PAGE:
From Dictatorship to Democracy: A Conceptual Framework for Liberation (Farsi)
از ديکتاتوري به دموکراسي
(unknown publisher, 2004)*
*Material on this page appears with permission of The Albert Einstein Institution (AEI). For questions regarding translation, reproduction, or purchase, please contact AEI.
Languages: Afan Oromo, Amharic, Arabic, Azeri, Belarusian, Burmese, Chin (Burma), Jing-paw (Burma), Karen (Burma), Mon (Burma), Chinese (Simplified Mandarin), Chinese (Traditional Mandarin), English, Farsi, French, Indonesian, Khmer (Cambodia), Kyrgyz, Pashto, Russian, Serbian, Spanish, Ukrainian, Tibetan, Tigrigna, Vietnamese
From Dictatorship to Democracy is a serious introduction to the use of nonviolent action to topple dictatorships. Originally published in 1993 in Thailand for distribution among Burmese dissidents, this booklet has since been translated into seventeen different languages and spread worldwide.
--Taken from aeinstein.org
In recent years various dictatorships—of both internal and external origin—have collapsed or stumbled when confronted by defiant, mobilized people. Often seen as firmly entrenched and impregnable, some of these dictatorships proved unable to withstand the concerted political, economic, and social defiance of the people.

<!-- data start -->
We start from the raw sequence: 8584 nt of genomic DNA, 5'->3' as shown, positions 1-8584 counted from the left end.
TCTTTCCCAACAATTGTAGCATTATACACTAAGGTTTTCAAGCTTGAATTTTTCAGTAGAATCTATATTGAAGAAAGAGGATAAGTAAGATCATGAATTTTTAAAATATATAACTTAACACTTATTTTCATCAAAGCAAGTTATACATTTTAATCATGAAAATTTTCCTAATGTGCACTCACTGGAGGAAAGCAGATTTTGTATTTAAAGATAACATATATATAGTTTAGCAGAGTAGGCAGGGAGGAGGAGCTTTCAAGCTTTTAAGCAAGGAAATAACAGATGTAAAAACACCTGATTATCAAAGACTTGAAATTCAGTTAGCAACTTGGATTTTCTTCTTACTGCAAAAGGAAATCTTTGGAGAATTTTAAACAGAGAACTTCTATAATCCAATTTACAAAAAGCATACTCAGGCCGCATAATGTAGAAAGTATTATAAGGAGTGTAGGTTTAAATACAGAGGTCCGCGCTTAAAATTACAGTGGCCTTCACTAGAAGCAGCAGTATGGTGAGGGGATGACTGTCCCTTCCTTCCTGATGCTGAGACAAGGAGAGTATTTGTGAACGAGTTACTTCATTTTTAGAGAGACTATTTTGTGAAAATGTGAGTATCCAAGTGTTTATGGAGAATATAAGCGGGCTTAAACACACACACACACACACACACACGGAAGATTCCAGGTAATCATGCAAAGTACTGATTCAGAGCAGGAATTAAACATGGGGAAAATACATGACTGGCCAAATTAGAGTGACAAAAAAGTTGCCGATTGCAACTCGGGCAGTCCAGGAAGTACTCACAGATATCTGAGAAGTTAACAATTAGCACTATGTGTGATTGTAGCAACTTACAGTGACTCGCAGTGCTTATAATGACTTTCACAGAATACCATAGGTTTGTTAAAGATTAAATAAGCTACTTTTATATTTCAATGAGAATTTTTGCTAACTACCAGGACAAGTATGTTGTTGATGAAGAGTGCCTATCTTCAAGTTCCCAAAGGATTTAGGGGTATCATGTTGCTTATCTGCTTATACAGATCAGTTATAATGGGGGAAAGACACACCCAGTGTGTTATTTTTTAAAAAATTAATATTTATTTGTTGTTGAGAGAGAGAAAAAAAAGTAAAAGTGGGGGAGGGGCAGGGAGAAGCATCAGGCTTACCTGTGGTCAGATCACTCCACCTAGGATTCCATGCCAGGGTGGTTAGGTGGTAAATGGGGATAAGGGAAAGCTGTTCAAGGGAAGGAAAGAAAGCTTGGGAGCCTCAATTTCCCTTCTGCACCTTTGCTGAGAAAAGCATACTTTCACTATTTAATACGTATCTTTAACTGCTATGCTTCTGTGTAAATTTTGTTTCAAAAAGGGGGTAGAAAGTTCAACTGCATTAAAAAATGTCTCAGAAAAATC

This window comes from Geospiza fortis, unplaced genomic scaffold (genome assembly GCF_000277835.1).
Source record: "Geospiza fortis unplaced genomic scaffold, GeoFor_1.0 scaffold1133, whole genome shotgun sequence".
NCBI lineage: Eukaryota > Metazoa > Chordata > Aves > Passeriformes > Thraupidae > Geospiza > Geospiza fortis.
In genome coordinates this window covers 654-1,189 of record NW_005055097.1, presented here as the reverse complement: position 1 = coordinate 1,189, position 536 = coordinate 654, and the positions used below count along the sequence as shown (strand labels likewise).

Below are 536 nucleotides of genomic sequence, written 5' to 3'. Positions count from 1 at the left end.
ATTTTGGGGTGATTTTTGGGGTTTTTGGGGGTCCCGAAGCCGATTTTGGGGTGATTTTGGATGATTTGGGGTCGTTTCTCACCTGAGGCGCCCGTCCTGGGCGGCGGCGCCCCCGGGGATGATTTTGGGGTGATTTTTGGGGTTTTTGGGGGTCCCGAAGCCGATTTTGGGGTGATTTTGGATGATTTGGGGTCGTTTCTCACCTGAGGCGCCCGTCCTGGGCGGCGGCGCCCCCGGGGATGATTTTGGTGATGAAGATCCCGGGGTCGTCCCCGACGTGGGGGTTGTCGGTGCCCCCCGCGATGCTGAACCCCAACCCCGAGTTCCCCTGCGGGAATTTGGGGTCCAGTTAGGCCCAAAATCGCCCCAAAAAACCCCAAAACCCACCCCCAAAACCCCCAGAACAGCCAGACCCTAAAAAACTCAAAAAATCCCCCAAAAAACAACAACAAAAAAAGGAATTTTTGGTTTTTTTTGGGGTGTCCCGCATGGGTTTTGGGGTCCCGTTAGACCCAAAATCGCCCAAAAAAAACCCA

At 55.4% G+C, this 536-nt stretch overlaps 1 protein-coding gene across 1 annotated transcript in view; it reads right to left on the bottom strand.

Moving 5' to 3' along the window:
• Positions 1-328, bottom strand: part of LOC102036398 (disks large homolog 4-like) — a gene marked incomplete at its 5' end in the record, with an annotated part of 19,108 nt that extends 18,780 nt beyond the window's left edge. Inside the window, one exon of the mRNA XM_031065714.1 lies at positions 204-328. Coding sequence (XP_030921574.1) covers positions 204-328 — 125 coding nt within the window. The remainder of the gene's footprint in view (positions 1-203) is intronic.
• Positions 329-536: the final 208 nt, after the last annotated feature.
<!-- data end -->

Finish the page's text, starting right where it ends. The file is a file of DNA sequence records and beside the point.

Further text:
Since 1980 dictatorships have collapsed before the predominantly nonviolent defiance of people in Estonia, Latvia, and Lithuania, Poland, East Germany, Czechoslovakia and Slovenia, Madagascar, Mali, Bolivia, and the Philippines. Nonviolent resistance has furthered the movement toward democratization in Nepal, Zambia, South Korea, Chile, Argentina, Haiti, Brazil, Uruguay, Malawi, Thailand, Bulgaria, Hungary, Zaire, Nigeria, and various parts of the former Soviet Union (playing a significant role in the defeat of the August 1991 attempted hard-line coup d’état).
In addition, mass political defiance has occurred in China, Burma, and Tibet in recent years. Although those struggles have not brought an end to the ruling dictatorships or occupations, they have exposed the brutal nature of those repressive regimes to the world community and have provided the populations with valuable experience with this form of struggle.
The collapse of dictatorships in the above named countries certainly has not erased all other problems in those societies: poverty, crime, bureaucratic inefficiency, and environmental destruction are often the legacy of brutal regimes. However, the downfall of these dictatorships has minimally lifted much of the suffering of the victims of oppression, and has opened the way for the rebuilding of these societies with greater political democracy, personal liberties, and social justice.
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